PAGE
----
Budget table with projected expenditures.
Budget narrative detailing the proposed expenditures
Selection and Notification Process
An advisory panel made up of scholars, librarians, and technologists with experience and expertise in large-scale visualization and/or visual scholarship will review and rank proposals. The project leaders are especially keen to receive proposals that develop best practices and collaborative frameworks that can benefit individual institutions by building a community of practice and economies of scale among collaborators.
Awardees will be selected based on:
the ability of their proposal to successfully address one or both of the identified problems;
the creativity of the proposed activities;
relevant demonstrated experience partnering with scholars or students on visualization projects;
whether the proposal is extensible;
feasibility of the work within the proposed time-frame and budget;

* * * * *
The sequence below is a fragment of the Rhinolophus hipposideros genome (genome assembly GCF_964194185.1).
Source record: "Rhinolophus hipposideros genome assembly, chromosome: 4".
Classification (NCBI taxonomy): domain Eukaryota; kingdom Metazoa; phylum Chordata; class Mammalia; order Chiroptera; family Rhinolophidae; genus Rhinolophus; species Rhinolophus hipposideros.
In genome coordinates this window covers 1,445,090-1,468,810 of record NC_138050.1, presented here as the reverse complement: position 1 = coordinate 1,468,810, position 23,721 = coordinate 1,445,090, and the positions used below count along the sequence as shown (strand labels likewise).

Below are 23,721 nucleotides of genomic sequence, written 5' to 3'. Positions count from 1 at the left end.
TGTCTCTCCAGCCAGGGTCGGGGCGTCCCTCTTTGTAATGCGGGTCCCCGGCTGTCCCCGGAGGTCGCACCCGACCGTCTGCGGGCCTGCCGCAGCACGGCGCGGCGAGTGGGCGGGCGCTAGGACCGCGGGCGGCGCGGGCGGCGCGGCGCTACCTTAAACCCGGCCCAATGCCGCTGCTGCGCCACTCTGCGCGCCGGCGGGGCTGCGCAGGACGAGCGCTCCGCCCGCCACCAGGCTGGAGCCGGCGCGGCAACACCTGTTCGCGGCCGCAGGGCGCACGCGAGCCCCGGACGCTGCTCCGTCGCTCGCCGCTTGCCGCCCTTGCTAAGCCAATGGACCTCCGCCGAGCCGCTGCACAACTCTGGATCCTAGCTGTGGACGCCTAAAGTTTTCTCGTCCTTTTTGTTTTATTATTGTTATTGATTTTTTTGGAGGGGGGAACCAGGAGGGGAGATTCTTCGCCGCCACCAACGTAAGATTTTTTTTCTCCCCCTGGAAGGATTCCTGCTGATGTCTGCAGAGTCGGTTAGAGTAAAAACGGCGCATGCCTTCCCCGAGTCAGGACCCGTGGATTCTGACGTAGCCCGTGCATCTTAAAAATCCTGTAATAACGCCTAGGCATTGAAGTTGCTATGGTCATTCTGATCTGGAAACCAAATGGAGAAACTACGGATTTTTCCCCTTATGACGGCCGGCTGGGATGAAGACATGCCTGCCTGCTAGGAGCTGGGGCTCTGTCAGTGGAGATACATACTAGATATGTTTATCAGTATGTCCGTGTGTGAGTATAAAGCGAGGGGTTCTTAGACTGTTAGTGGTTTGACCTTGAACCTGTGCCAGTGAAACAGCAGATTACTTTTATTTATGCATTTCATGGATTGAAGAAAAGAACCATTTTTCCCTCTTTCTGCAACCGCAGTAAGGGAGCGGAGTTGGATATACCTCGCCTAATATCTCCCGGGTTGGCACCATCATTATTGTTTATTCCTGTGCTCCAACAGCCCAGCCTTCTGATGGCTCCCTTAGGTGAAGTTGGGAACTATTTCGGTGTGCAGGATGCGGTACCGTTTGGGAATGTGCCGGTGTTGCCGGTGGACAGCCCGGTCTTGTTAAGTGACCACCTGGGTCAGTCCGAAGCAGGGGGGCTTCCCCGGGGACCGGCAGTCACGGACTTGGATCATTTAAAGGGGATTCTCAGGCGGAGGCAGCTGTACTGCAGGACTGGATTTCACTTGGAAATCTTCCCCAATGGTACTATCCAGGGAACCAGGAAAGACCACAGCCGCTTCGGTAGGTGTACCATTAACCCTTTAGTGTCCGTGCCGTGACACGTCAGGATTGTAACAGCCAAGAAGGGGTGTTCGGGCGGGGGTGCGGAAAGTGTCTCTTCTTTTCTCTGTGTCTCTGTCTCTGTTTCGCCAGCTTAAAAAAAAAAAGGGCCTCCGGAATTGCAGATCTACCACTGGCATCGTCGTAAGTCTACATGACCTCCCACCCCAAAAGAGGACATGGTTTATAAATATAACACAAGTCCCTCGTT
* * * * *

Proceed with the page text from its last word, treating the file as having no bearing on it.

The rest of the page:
whether the project work improves or expands access to large-scale visual environments for users; and
the participant’s ability to expand content development and sharing among the network of institutions with large-scale visual environments.
Awardees will be required to send a representative to an initial meeting of the project cohort in Fall 2017.
Ben Ward, Kansas State University
Joelle Pitts, Instructional Design Librarian and Associate Professor, Kansas State University Libraries
Stefan Yates, Instructional Design Librarian and Associate Professor, Kansas State University
Transmedia, unicorns, and marketing, oh my!: The not-quite epic failure of transmedia design efforts in Oz.
Transmedia storytelling, also called Alternate Reality Games, have been designed to intrigue, engage, and even engineer groups of people since the release of The Beast in 2001. A few colleges and Universities have employed them to engage their student populations and even teach them a thing or two using narrative game mechanics. Presenters will chronicle a highly successful transmedia design effort at Kansas State University, and the subsequent annual efforts to replicate the engagement and enthusiasm. Best practices and not-quite epic failures will be discussed, as will tips (and laments) for marketing to our current student populations.